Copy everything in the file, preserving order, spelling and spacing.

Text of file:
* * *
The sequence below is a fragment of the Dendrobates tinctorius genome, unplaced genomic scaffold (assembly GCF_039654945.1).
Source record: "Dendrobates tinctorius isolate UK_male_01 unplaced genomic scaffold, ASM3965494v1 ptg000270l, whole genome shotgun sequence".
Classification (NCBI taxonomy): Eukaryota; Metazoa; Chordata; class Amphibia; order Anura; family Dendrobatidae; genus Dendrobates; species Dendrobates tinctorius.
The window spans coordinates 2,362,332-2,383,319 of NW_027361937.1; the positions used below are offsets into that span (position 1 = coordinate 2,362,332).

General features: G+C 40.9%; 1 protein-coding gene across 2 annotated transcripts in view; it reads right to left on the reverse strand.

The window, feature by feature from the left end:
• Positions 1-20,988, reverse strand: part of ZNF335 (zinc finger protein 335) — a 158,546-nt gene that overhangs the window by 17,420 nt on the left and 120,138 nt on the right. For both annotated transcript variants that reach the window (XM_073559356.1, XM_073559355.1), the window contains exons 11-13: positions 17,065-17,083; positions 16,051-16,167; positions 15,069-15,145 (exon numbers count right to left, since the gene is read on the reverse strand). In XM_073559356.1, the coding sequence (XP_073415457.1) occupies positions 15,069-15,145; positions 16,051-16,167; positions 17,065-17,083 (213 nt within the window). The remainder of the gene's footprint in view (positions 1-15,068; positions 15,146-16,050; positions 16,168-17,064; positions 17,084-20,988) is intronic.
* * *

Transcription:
The sequence below is a fragment of the Dendrobates tinctorius genome, unplaced genomic scaffold (assembly GCF_039654945.1).
Source record: "Dendrobates tinctorius isolate UK_male_01 unplaced genomic scaffold, ASM3965494v1 ptg000270l, whole genome shotgun sequence".
Classification (NCBI taxonomy): Eukaryota; Metazoa; Chordata; class Amphibia; order Anura; family Dendrobatidae; genus Dendrobates; species Dendrobates tinctorius.
The window spans coordinates 2,362,332-2,383,319 of NW_027361937.1; the positions used below are offsets into that span (position 1 = coordinate 2,362,332).

General features: G+C 40.9%; 1 protein-coding gene across 2 annotated transcripts in view; it reads right to left on the reverse strand.

The window, feature by feature from the left end:
• Positions 1-20,988, reverse strand: part of ZNF335 (zinc finger protein 335) — a 158,546-nt gene that overhangs the window by 17,420 nt on the left and 120,138 nt on the right. For both annotated transcript variants that reach the window (XM_073559356.1, XM_073559355.1), the window contains exons 11-13: positions 17,065-17,083; positions 16,051-16,167; positions 15,069-15,145 (exon numbers count right to left, since the gene is read on the reverse strand). In XM_073559356.1, the coding sequence (XP_073415457.1) occupies positions 15,069-15,145; positions 16,051-16,167; positions 17,065-17,083 (213 nt within the window). The remainder of the gene's footprint in view (positions 1-15,068; positions 15,146-16,050; positions 16,168-17,064; positions 17,084-20,988) is intronic.